In a 168-page commentary by a former wisenheimer local newspaper columnist, one doesn’t expect to find the breadth and depth of Alexis de Tocqueville or the wit and wisdom of H.L. Mencken when it comes to vibrant, insightful social analysis.
But in his newly-published book “High Attitude: How Woke Liberals Ruined Aspen,” Glenn Beaton has his moments.
Here’s one of them: “Aspen and the rest of America changed in the ’60s, in some ways for the better but mostly for the worse. America recovered, but Aspen never did.”
I guess this explains why, when I first came to the valley 14 years ago for the first time in 30 years, I was seeing men my age looking and acting pretty much as they had, say, in 1970 — with pony tails, tie-dye, a religious belief in the redemptive power of art and “sustainability,” and an absolute giddiness in anticipation of the first pot dispensaries following the legalization of a drug that profits no man, apart from the money to be made.
Let’s face it: Aspen and its environs constitute a uniquely hybridized subculture that, like most others, is intoxicated by its own importance and largely dismissive of what it has taught itself to dislike.
Enter an alien intelligence, with origins in conservative Colorado Springs and a truly liberal education leading to endeavors in both civil engineering and the practice of law and ultimately to his present career as a freelance gadfly, who likes to hold one of those illuminated, magnifying cosmetic mirrors up to our faces, revealing, well, whatever it reveals.
And while he is at it, he also provides us with a basic literacy in our prior history. Like most people strolling down Main Street, I didn’t know Paepcke from Plato, as Beaton puts it; but thanks to his book, I’ve developed a considerable appreciation not only for Elizabeth and Walter Paepcke, but for people named Wheeler, Fiske, Litchfield, Pfeifer, Anderson, and other “founders” of present day life in Aspen.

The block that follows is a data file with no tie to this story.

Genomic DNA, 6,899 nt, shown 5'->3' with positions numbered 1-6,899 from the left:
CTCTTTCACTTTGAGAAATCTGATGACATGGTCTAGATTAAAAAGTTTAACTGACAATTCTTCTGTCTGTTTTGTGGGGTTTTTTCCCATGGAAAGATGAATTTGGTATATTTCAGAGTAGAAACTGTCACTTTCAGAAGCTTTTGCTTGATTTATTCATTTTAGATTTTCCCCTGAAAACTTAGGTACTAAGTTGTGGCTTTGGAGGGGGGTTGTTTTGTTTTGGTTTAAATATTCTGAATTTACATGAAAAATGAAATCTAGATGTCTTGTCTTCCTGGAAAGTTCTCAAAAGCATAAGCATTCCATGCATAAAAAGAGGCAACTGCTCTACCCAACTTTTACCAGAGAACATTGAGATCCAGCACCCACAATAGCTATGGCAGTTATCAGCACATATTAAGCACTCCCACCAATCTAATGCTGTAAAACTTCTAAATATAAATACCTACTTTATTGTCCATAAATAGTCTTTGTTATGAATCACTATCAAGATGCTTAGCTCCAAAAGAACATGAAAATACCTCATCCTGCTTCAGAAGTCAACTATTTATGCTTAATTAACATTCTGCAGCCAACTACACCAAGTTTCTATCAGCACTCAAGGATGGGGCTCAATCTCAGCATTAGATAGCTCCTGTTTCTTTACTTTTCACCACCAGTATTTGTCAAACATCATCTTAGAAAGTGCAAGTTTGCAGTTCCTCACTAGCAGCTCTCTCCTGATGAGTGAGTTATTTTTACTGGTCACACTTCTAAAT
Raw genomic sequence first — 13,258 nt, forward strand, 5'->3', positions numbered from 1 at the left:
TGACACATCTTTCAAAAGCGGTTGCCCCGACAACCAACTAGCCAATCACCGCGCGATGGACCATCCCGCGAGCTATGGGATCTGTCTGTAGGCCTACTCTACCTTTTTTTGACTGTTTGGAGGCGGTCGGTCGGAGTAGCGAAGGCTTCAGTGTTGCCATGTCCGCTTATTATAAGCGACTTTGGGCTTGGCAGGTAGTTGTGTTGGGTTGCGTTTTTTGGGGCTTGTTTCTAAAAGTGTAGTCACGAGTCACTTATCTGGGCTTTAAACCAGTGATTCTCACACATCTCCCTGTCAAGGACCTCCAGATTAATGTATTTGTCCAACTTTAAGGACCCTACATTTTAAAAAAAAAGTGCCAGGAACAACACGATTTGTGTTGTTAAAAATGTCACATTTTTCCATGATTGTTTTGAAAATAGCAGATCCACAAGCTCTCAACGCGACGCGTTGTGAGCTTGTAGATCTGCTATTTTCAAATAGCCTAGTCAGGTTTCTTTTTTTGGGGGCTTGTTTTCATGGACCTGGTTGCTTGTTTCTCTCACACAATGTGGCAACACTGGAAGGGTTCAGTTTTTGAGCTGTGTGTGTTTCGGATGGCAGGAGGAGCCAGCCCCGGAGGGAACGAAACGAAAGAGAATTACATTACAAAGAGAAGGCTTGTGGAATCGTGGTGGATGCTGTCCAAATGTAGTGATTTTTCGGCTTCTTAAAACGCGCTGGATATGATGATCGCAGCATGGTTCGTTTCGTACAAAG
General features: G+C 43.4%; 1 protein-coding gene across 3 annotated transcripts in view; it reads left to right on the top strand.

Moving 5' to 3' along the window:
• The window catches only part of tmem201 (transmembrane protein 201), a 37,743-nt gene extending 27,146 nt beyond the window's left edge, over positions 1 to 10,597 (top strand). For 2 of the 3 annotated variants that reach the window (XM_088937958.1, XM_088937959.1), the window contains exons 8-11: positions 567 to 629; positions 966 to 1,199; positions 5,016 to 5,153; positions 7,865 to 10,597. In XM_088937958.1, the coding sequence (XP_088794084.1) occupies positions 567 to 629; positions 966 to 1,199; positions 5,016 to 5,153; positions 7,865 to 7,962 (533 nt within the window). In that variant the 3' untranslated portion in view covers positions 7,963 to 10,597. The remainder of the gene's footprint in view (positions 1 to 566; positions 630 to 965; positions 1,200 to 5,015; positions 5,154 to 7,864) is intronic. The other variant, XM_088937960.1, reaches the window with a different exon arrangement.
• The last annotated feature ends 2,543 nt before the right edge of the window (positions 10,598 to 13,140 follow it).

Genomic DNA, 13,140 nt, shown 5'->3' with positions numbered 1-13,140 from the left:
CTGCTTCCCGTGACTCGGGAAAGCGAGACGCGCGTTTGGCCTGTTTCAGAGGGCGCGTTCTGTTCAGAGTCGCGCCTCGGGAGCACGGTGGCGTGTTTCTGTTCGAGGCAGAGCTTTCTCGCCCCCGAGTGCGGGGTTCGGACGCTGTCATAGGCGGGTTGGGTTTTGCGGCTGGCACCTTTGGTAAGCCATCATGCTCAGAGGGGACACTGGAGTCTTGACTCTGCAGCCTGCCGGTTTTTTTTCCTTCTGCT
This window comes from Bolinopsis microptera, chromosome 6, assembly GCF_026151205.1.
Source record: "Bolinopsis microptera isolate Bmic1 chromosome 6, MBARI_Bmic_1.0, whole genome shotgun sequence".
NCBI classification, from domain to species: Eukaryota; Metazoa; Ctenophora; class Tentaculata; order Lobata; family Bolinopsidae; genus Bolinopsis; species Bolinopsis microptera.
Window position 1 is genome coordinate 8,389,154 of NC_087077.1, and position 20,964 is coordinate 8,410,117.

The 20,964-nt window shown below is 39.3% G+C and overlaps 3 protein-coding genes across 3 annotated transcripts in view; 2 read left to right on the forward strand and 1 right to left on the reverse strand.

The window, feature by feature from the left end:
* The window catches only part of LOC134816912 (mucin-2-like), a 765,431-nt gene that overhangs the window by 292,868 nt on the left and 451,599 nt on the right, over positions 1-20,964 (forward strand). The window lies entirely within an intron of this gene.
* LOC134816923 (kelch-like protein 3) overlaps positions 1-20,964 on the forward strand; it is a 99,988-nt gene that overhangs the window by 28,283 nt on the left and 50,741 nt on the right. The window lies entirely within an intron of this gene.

And, alas, I am also far better acquainted with the adventures of people named Thompson (a person for whom “narcissism is too generous a term,” says Beaton), Braudis, Grabow, Sheen and Mueller, Sabich and Longet, Trump and Maples, multiple Kennedys, and many others — those who prompt Beaton to opine that “if America in the ’60s was like a conventional mom and dad who occasionally got drunk and passed out, (post-’60s) Aspen was like their 13-year-old kid who got into meth and never recovered.”
His history of the place, from Ferdinand Hayden’s 1873 survey through Skico’s contemporary paternalism, is basically a parade of foil characters who mirror each other’s virtues and vices. To appreciate the integrity of the Aspen Center for Physics, for example, one only need consider the steadily more partisan, virtue-signaling, woke drift of the Aspen Institute Ideas Festival and Aspen Music Festival and School.
To understand true, selfless, largely-anonymous virtue, as distinct from feel-good displays of moral superiority, one only need consider the men and women of Mountain Rescue Aspen.
It’s all there in front of us. What Glenn Beaton does is sharpen our vision and periodically allow us to laugh.
You can get the book at Amazon or Barnes and Noble. This review was published in The Aspen Times. Chad Klinger lives in Snowmass Village.